Updated: Oct 23, 2022
(Originally Published on October 11, 2020)
This week marks the 2-year anniversary of this newsletter! I hope you've gained at least two useful pieces of wisdom that you personally used in your life 🤭
A year ago, a good friend told me "I'd like to share your newsletter but it's weird to forward an email and tell somebody to email you. You should have a website where people can subscribe to."
So in honour of the 2-year anniversary, I've finally made a website for this newsletter!
I'm still working on uploading all the past newsletter onto the site, but you can check it out here: https://alexchen373.wixsite.com/weeklywisdom
Ok so, onto this week's newsletter. I recently listened to a conversation between Jay Shetty and John and Julie Gottman, and it was probably the best scientific relationship advice I've ever heard, and I've researched a lot of advice on this subject. It was so good that I wrote a whole blog post on it. In this newsletter, I'll just share five myths and truths about love and dating, all rooted in scientific research.
Myth 1: The two people need to be compatible in as many ways as possible. Truth 1: It helps to have shared values and maybe goals, but that’s about it. People can be very different and still have wonderful relationships. Myth 2: The two people have to be equal in level of attractiveness. Truth 2: Most of sexual attraction has to do with pheromones, which are chemicals that you smell almost unconsciously. There’s a famous pheromones T-shirt study where women smelled the T-shirts of men and rated how much they liked that smell. The women ended up liking the smell of men whose immune systems are most different from theirs. Furthermore, when these women later met all those men, they indeed liked the men who’s T-shirts smelled better to them compared to the men whose T-shirts they didn’t like the smell of. Myth 3: You have to have the same interests to like each other. Truth 3: It’s about how you RELATE to each other’s interests. Regardless of what interests each person has, it’s important to enjoy each other’s company, be open-minded, be playful when relating to each other’s interests.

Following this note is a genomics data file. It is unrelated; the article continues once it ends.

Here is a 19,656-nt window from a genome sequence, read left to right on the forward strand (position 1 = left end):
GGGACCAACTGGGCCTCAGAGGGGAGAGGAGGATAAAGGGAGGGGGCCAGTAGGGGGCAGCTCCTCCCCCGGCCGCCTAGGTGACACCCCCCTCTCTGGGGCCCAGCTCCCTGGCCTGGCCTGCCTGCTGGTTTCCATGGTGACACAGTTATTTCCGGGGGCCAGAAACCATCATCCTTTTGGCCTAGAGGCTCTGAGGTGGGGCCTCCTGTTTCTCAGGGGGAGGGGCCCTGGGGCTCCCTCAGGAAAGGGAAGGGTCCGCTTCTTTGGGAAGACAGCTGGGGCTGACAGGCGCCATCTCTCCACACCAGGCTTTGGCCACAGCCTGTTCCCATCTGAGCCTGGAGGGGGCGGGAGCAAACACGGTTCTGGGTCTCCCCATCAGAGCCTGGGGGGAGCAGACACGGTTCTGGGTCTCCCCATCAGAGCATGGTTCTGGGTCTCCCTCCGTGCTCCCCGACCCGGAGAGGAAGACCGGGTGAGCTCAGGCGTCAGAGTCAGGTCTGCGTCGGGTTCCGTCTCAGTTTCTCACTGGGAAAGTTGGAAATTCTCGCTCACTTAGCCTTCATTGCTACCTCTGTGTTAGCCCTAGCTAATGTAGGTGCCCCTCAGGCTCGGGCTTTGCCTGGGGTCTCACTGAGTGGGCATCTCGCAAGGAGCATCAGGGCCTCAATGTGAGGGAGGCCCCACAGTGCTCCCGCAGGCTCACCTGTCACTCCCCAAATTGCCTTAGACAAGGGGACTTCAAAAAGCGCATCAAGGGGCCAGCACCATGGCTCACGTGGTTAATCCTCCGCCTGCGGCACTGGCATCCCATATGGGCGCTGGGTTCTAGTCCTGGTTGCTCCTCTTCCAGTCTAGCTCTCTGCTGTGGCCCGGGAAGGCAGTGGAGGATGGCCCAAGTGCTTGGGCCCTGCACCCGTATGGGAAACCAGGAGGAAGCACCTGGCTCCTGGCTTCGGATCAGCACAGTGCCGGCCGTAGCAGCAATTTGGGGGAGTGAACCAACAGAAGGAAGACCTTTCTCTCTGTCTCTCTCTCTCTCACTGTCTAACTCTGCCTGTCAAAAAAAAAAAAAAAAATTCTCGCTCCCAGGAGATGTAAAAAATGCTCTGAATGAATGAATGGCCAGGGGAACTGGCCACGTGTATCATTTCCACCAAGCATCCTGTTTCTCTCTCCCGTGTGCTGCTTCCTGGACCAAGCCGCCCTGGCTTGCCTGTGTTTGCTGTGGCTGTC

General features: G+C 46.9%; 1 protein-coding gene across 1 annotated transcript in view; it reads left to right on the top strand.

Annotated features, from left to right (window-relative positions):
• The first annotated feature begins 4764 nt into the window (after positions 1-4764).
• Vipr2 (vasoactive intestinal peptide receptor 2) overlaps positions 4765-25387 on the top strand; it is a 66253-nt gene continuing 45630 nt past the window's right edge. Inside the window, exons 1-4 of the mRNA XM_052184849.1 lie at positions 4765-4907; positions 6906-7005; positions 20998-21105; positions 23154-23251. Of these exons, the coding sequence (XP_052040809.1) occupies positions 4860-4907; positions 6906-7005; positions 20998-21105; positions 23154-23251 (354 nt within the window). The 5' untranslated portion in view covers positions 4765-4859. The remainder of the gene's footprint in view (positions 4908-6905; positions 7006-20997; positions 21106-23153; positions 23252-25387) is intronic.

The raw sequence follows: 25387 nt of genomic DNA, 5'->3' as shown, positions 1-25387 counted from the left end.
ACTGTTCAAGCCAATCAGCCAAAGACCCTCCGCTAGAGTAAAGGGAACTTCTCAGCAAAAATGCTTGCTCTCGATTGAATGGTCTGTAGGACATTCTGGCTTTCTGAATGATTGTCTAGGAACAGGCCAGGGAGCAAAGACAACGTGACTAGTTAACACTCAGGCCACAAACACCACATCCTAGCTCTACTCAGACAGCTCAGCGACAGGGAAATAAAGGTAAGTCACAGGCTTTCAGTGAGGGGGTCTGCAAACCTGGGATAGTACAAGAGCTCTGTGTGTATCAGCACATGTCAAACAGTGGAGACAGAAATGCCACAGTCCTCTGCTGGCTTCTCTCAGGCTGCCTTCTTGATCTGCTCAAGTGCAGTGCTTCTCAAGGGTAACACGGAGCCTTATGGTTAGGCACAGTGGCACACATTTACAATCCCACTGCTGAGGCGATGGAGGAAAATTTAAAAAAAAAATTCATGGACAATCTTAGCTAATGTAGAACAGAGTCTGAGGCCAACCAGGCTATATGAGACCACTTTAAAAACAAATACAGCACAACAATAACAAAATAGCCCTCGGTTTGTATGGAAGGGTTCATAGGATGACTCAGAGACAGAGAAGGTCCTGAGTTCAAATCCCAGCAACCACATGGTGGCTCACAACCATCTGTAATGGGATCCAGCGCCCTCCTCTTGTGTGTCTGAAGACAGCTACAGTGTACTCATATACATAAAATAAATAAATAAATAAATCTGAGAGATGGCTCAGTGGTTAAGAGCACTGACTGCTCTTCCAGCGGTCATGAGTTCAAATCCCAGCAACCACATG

Myth 4: I should look for someone who's cool and plays hard-to-get.
Truth 4: Actually, someone who plays hard-to-get is a big red flag. If you are attracted to that, it might be because that's what you're familiar with from your caregivers. But know that it's not a good idea to seek that in a partner. If someone does not keep their word to you over and over again, end it. You don't deserve that.
Myth 5: If it's true love, I should feel a painful desire for that person.
Truth 5: If you think that, you've been misled by movies and pop music. What you should look for is a person with substance and character. Look at how they treat a waiter, a server, a sales clerk who is delayed or can’t meet their needs. Are they understanding, courteous, patient, kind? Or are they acting all superior and cutting them down? That’s a great way to know the nature of someone’s inner being.
If this topic really interests you, check out my blog post on it.
Hope you all have a great Thanksgiving and a wise week ahead!